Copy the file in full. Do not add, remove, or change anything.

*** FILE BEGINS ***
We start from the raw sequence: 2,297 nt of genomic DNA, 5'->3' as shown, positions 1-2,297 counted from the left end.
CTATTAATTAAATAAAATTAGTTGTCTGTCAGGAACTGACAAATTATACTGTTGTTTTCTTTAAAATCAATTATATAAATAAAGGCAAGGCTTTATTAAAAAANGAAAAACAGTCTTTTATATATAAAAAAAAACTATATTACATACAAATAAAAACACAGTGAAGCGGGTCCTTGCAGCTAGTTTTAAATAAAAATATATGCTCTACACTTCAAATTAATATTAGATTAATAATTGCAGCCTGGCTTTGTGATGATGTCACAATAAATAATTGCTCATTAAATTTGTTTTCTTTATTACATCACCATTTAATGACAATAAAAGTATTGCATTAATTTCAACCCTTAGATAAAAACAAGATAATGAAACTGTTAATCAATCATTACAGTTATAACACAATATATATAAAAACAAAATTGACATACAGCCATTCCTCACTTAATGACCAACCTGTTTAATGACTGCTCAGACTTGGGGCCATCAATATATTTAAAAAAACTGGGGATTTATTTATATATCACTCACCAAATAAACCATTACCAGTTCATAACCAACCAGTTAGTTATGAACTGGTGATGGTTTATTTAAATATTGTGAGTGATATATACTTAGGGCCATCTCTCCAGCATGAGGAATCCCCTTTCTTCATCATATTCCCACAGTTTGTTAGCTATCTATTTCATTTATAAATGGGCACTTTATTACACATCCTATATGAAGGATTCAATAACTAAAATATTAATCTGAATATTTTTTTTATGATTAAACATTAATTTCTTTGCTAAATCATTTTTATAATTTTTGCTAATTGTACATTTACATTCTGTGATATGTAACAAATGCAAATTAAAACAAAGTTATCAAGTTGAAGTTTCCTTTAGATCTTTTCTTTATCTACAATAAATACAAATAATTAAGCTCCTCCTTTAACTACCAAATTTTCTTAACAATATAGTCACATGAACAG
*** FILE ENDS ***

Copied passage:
We start from the raw sequence: 2,297 nt of genomic DNA, 5'->3' as shown, positions 1-2,297 counted from the left end.
CTATTAATTAAATAAAATTAGTTGTCTGTCAGGAACTGACAAATTATACTGTTGTTTTCTTTAAAATCAATTATATAAATAAAGGCAAGGCTTTATTAAAAAANGAAAAACAGTCTTTTATATATAAAAAAAAACTATATTACATACAAATAAAAACACAGTGAAGCGGGTCCTTGCAGCTAGTTTTAAATAAAAATATATGCTCTACACTTCAAATTAATATTAGATTAATAATTGCAGCCTGGCTTTGTGATGATGTCACAATAAATAATTGCTCATTAAATTTGTTTTCTTTATTACATCACCATTTAATGACAATAAAAGTATTGCATTAATTTCAACCCTTAGATAAAAACAAGATAATGAAACTGTTAATCAATCATTACAGTTATAACACAATATATATAAAAACAAAATTGACATACAGCCATTCCTCACTTAATGACCAACCTGTTTAATGACTGCTCAGACTTGGGGCCATCAATATATTTAAAAAAACTGGGGATTTATTTATATATCACTCACCAAATAAACCATTACCAGTTCATAACCAACCAGTTAGTTATGAACTGGTGATGGTTTATTTAAATATTGTGAGTGATATATACTTAGGGCCATCTCTCCAGCATGAGGAATCCCCTTTCTTCATCATATTCCCACAGTTTGTTAGCTATCTATTTCATTTATAAATGGGCACTTTATTACACATCCTATATGAAGGATTCAATAACTAAAATATTAATCTGAATATTTTTTTTATGATTAAACATTAATTTCTTTGCTAAATCATTTTTATAATTTTTGCTAATTGTACATTTACATTCTGTGATATGTAACAAATGCAAATTAAAACAAAGTTATCAAGTTGAAGTTTCCTTTAGATCTTTTCTTTATCTACAATAAATACAAATAATTAAGCTCCTCCTTTAACTACCAAATTTTCTTAACAATATAGTCACATGAACAG